Autoextremist "Motor Trend Rant"
27 October 1999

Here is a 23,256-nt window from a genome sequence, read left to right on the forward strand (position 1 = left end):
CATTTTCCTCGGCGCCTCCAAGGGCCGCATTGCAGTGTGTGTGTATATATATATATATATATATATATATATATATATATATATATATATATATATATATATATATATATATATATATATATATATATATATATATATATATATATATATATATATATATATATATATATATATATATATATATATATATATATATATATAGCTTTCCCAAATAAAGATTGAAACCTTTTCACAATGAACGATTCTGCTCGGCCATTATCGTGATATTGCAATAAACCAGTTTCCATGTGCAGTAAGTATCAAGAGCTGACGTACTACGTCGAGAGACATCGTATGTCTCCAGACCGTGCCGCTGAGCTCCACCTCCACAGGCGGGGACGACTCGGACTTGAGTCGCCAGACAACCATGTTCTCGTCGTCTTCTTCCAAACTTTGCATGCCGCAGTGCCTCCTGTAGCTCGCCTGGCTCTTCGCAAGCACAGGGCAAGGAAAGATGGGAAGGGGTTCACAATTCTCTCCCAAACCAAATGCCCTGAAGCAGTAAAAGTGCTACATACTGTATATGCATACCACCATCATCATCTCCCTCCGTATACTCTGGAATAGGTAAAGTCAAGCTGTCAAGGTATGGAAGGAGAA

Motor Trend's "Car Of The Year," Or, Do We Have A Marketing Opportunity For You! Reprinted with the blessings( well maybe not the blessing but permission) of the author Peter M. DeLorenzo, Autoextremist In one of my previous advertising lives, I had the perverse pleasure of witnessing the Motor Trend "Car Of The Year" scam first hand. I'm hearing groans from our readers you're shaking and shuddering and you just can't believe it? No, tell us it's not true! You can't possibly mean that the awards are, at best, dubious? Yes, my friends, Motor Trend's "COTY" (car company ad agencies learn to absolutely despise those initials and everything they stand for) is one of the most brilliantly consieved marketing schemes of all time. Petersen Publishing, the publishing juggernaut behind Motor Trend's COTY, has cajoled, bartered, badgered and threatened their way in to the hearts and minds of the(primarily) domestic car companies, to the point that I've seen"powerful" (allegedly-ed.) auto company executives literally begging for their consideration. First of all, you should understand one thing about Motor Trend's COTY: It's not about the "best" car. It has never been about the "best"car. It's about what car company will come up with the best media spending package that suits their interest in selling cars and that suits Motor Trend's interest in selling magazines and making money. And anyone who insists differently is either dreaming or a liar. But as outrageous as that may sound,here's the best part: Imagine having to literally grovel before the feet of the Peterson brass to first even be considered for this"award." And what do the car companies get for their multi-million dollar commitment to Motor Trend's COTY? Car companies and their agencies must first present their marketing plans for promoting their victory should their car be fortunate enough to be chosen. Huh? Yes, that's right. I remember having to drop everything in the fall of '86 and turn my creative staff's full attention to developing TV commercial animatics, magazine ads, billboards and associated dealer versions of the creative work in a rush presentation to the people from Peteresen Publishing, that was to be held at Chrysler's headquarters. All for a bad K-car derivative that didn't even deserve to be "Rental Car Of The Year." (Remember, this was the old Chrysler, when they were still living off the K-car). We spent two full weeks (and tens of thousands of dollars) coming up with the creative package all for the privilege of "pleasing" the Petersen brain-trust so that they may deem Dodge worthy of their accolade. Witnessing Dodge executives falling all over themselves and sucking-up to the Petersen people in the meeting was one of the most disturbing things I've ever witnessed in my 22-1/2-year ad career. If you still had any shred of doubt about what really makes the world go around in Detroit, in the car biz, it was over at that moment. But then again, that was just the first step in the process. After the "creative" was presented (ask any agency creative person about working on MT's COTY - they'd rather spend a week at a med school as a volunteer patient for the proctology final exams, then work on that drivel), we turned it over to the media gurus from the agency. They got up to present their"ideas" (complete with overheads of course) to best market the COTY. It was a detailed plan of national magazine inserts, regular print ads, billboards, tv and of course, a staggering commitment to advertising in Petersen Publishing vehicles across the board. Ladies and gentlemen, it was a total advertising package worth $25 million dollars. Whether it's future credits or trades or however you package it, that's a lot of money, folks. Wait, we're not finished. Not only do you have the privilege of handing over truck loads of cash to the Petersen coffers, but then they will tell you how their logo must appear, including final sign off on the ads. The creative department of the winning car company's ad agency is handed a three-page list of "guidelines" on how Motor Trend and COTY must appear in everything. It must be worded in a very specific way and that ugly-ass caliper "trophy" must appear in absolutely everything. The whole episode is so disgusting, by the end of the process you want to go home and take a shower for a week. Why am I writing about this now? Well, at this very moment, the wheels of commerce are starting to churn. Whispers in the hallways of car companies are turning into whispers in the hallways of their agencies, as we speak. And some poor agency creative group is about to be handed the assignment they dread the most with these instructions from the client and the account team: Make it good. Make it like we're proud. Make it like we mean it. Make it a very big deal. We want your best people on it. Don't screw it up. So when you see the releases in the press and then see the actual ads in the coming months, remember these very important things: There's nothing good about it. There's nothing to be proud of. Mean it? Are you kidding me? In terms of financialcommitment, it is a very big"deal." People were forced to work on it. And yes, the "winning" car company (and their ad agency) got screwed.Publishers Note:Unlike the print boys and girls at Petersen we at The Auto Channel continue to hold fast to unabashed independence in the awarding of The Auto Channel's COTY choices (we at TACH call our awards The Golden Tachometer or Goldies http://www.theautochannel.com/vehicles/new/awards/1999/index.html?VEHICLES) so much so that the our co-publisher cannot vote because he does not qualify as an honest to goodness expert.